After some discussion the Parishioners agreed that an approach should be made to Lord Malmesbury with a view to acquiring the land at Grove Corner. However this approach was not without its critics. On the same day the following letter appeared: 
“To The Editor. Sir, whilst approving of the site chosen by a  majority of the Parishioners for our new Cemetery, there is one particular which we as ratepayers should keep in view; viz. The price asked for the ground, which in this case I think to be enormous, £400.! Everyone knows the value of Grove Corner is far below the price asked by the Agents of Lord Malmesbury and that it would not command under any circumstances a rental of more than £10 per annum. I suggest Burial Board endeavour by all means to obtain the rent at a fair valuation price. I expect to see that Parishioners do not pay more than 20s for their poundsworth. Signed.  Resident”. 

Whether this was a majority view is not clear. Nevertheless approaches were made to Lord Malmesbury with a view to acquiring the land at a reasonable rent. 

As was necessary the subject of the consecration of the new Burial Ground was raised in the House of Lords in June 1856. It was put to Lord Malmesbury that he might be able to assist in the cost of building and a debate between him and several of the Bishops ensued. Lord Malmesbury stated he lived in a large Parish which was so extensive as to require it necessary to provide three Cemeteries instead of one. This would require six chapels having to be built which he could not support. He had offered a piece of land for the purpose of a Cemetery but he could not afford to build a Chapel. He then went on to ask one of the Bishops present if he would consecrate the Ground as a place of burial. The Bishop declined on the ground there being no Chapel on the site. 

Anxious to press on with their plans, the Burial Board approached  Benjamin Ferrey, the celebrated local Architect, to submit plans for the  Chapels, Lodge and general arrangement of the Burial Ground together with estimates of costs. Ferrey duly produced drawings in the Gothic style of his mentor Augustus Pugin. On Monday 8th September 1856 these plans were submitted to the Burial Board for approval. That which was unanimously  approved of were the Episcopalian and Dissenting Chapels with covered archways to each, and the Lodge which was presented with a covered archway and rooms on each side for the use of the Ground Keeper.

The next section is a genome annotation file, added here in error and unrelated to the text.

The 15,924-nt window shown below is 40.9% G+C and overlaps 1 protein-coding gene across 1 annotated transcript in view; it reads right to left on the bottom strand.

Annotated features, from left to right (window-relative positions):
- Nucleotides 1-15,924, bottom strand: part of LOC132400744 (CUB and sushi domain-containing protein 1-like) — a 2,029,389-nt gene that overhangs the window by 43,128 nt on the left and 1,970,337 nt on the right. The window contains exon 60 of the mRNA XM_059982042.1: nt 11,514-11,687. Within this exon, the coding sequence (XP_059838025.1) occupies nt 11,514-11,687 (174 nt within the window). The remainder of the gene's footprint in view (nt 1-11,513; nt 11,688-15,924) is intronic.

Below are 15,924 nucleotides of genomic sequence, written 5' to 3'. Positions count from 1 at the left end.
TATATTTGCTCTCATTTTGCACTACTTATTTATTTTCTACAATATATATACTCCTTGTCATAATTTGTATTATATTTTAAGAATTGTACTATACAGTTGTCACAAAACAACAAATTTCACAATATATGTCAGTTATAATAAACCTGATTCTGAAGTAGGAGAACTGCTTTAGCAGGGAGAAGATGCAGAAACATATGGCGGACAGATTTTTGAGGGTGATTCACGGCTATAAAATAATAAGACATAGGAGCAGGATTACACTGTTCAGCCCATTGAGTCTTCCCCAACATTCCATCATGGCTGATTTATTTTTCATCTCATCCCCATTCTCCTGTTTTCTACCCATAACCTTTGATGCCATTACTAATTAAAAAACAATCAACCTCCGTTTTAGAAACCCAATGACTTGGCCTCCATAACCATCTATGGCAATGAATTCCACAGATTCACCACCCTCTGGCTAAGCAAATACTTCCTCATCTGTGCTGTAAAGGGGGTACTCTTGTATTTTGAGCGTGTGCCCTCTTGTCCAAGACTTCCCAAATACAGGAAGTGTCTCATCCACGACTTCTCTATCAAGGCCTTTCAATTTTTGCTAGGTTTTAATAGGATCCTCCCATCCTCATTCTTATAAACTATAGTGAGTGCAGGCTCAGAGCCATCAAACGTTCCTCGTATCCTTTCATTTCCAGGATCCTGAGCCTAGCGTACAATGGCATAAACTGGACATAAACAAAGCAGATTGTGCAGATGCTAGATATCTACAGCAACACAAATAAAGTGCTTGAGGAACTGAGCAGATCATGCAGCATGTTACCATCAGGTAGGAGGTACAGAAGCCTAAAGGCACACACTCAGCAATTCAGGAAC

At a meeting of the Parishioners on the 6th December 1856 the amount required to build the two Chapels and Lodge was discussed. It is not known whether Mr. Ferrey attended this meeting. A cost of £2,000 was given as an estimate to complete the task. 

Later it was suggested that the Chapels should be enlarged and instead of a Bell turret being erected on the Episcopalian Chapel and a Cross on the Dissenters Chapel, both buildings should be fitted with Bell turrets exactly alike. This was agreed upon. 

On 5th May 1857 the foundation stones of the two Chapels were laid by the wife of Admiral Walcott, MP, assisted by Mr. Ferrey, in the presence of the Admiral, Lord Malmesbury, the Vicar and clergy of the Established Church and a number of Dissenting Ministers. 

At a meeting of the Burial Board held on 6th June 1857 Mr. Argyle, a Roman Catholic, complained that no Chapel had been provided and no part of the Ground been set apart for those professing his Faith. It was agreed by the Board that the Dissenting Chapel could be used by Roman Catholics and part of the Unconsecrated Ground set aside for members of that faith, to which Mr. Argyle expressed satisfaction.
bottom of page